Today was Thursday. My Library day. I’m lucky to live a block away from the main branch; I go there on Thursday afternoons to get a photocopy of the NYT Magazine Sunday Crossword Puzzle and read anything that appeals to me in the rest of the magazine, and to read whatever story is in The New Yorker for the week. It’s been dicey, last week they didn’t have either of the new issues up, so this week I got two crosswords (and an Acrostic) and two stories (“Axis” by Alice Munro from January 31, and “Honor” by Tessa Hadley), which I’ll be reading and posting about shortly.
But that isn’t what made it an interesting afternoon.
Most of the “square” area of Monument Square (Portland’s center of town) was roped off with Caution ribbon. No construction was going on, although there was a structure towards the statue side of the plaza. I thought at first it was a band stage, though that would be odd in the winter. There are concerts every week in the summer, but given it was in the teens today, that wasn’t likely. Besides, the structure was very tall, taller than the statue. And a mechanized snow blower of giant proportion was playing with snow banks.
The library window looked out on this scene, and it was a lot warmer to watch from in there. A woman was talking on her cell phone about the snow blower but I couldn’t hear what she was saying. When she hung up I asked her what was going on. Turns out there’s some big snowboarding competition coming up with weekend. The structure is the “track” and the snow blower is providing, you guessed it, snow. The area is roped off because, well, the snow blower isn’t quite that precise, and snow was flying all over.
You can tell what a sheltered, boring life I lead by realizing that this passed for excitement.
But what awaited me in the pages of the magazines was even more interesting. The cover story of the NYT Magazine is about Shaken Baby Syndrome: how innocent people may be in jail because of the theory, which is in the on-second-thought stage. And the New Yorker included an article about childhood allergies, and how it maybe isn’t such a good idea to avoid exposing infants to peanuts and other allergens, because it just might be this actually increases the chances of future allergic reactions, contrary to what we’ve been told for the past couple of decades.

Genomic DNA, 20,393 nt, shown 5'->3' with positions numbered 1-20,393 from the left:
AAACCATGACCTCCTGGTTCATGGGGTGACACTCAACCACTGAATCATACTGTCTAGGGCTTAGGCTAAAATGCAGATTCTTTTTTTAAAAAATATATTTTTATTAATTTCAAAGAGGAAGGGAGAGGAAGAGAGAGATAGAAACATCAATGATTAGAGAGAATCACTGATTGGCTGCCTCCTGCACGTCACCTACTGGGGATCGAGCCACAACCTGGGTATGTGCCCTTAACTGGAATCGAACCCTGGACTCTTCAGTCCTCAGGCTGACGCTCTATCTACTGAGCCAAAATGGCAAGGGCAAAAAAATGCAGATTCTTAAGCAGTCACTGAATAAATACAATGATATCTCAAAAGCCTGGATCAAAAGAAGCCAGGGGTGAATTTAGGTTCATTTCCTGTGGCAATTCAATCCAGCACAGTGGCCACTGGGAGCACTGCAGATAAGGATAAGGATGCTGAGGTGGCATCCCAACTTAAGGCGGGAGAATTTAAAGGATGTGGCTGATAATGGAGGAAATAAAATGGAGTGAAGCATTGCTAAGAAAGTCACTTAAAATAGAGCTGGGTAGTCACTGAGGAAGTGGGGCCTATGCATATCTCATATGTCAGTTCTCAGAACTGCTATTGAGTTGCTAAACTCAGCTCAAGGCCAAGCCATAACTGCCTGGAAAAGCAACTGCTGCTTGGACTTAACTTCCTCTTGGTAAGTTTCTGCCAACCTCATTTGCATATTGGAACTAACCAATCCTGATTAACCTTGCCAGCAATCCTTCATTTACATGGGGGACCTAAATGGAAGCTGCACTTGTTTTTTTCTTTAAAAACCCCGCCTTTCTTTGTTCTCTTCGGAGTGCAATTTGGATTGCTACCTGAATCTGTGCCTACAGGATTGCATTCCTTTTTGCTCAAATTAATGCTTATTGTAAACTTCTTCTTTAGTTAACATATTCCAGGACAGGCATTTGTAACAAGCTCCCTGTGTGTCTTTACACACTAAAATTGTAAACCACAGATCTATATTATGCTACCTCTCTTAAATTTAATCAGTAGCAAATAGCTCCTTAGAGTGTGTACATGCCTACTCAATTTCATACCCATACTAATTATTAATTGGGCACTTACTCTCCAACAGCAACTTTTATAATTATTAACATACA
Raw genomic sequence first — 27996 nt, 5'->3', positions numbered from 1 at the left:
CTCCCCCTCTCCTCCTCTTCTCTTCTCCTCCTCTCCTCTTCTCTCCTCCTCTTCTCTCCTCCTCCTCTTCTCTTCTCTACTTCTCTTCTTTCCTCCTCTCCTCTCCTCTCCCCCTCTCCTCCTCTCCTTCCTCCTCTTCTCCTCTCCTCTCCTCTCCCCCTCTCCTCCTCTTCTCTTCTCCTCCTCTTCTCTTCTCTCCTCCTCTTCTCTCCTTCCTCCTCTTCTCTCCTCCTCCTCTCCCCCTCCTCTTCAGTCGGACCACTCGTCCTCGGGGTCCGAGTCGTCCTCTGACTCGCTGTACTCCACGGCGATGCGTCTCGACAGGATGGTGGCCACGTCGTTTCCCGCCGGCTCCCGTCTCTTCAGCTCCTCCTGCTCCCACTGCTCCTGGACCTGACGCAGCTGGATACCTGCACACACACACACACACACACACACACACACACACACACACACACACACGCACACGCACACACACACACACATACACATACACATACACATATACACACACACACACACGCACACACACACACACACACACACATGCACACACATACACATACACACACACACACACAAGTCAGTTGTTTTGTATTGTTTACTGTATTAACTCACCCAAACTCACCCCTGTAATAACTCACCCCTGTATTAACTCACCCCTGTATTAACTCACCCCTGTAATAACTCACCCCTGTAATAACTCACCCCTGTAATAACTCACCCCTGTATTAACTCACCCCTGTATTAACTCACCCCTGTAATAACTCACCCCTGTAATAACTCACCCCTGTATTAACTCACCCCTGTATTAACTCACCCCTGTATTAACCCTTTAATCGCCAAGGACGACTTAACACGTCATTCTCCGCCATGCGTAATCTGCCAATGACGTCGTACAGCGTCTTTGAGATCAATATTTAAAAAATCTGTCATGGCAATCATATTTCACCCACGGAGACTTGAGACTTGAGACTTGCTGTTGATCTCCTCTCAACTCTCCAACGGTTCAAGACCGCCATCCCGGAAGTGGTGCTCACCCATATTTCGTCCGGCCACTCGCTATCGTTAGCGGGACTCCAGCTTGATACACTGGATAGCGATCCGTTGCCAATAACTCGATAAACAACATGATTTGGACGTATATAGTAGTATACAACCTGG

How interesting. Two medical theories fall in one week. Then again, I’m still miffed about margarine. I read Michael Pollan’s In Defense of Food a few weeks ago, and I’m with him on his basic principles:
Eat food (your grandmother, or great-grandmother if under 40, must recognize it, it must contain no more than 5 ingredients, and cannot contain the words “hydrogenated” or “high-fructose” or anything unpronounceable; Not too much; and Mostly plants. Seems like a nice reasonable approach to me. The guys with the degrees keep changing their minds every generation or so. Maybe it’s time to take their advice with a grain of salt – oops, except, The Man just announced a cutback in the amount of salt we’re allowed to eat, so maybe not.
Other interesting things I found: the ingredient in Jamaican Oxtail Soup that makes it so delicious is “browning”, aka burnt sugar essence, which is pretty much what it sounds like: sugar that is burned and mixed with water. Commercial versions (it’s scary to make and apparently many pots have been lost in the process) are available wherever Caribbean stores are found. It imparts that umami essence so indefinable and treasured, and while MSG or soy plus Worcestershire sauce might imitate it, there is apparently no real substitute. Now I want me some burnt sugar essence.
Then there’s the small-people-texture story. People slipped into architectural models to make them more real to life, more human. People taken out of context and plopped in front of a brand new house some builder wants to sell. Or an office building a firm is about to construct. A company called Falling Pixel (don’t you just love that?) makes CDs of these pluggable people. “120 Casual People” ($70) as the article notes, is a passable title for a comedy film. Maybe an idea for a story? And Realworld Imagery offers 104 Business People. For a little more. Because business people are worth more than casual people. Thing is, I vaguely remember a PBS documentary on advertising, how they shot photos of people doing all manner of things (skateboarding, dancing) in public, then turned them into black silhouettes, added a white cord, and shazaam! iPod ads were born.
I just read another blogger said Thursdays are odd days that don’t really fit anywhere on the spectrum. Sometimes Thursdays are cool. Mine was.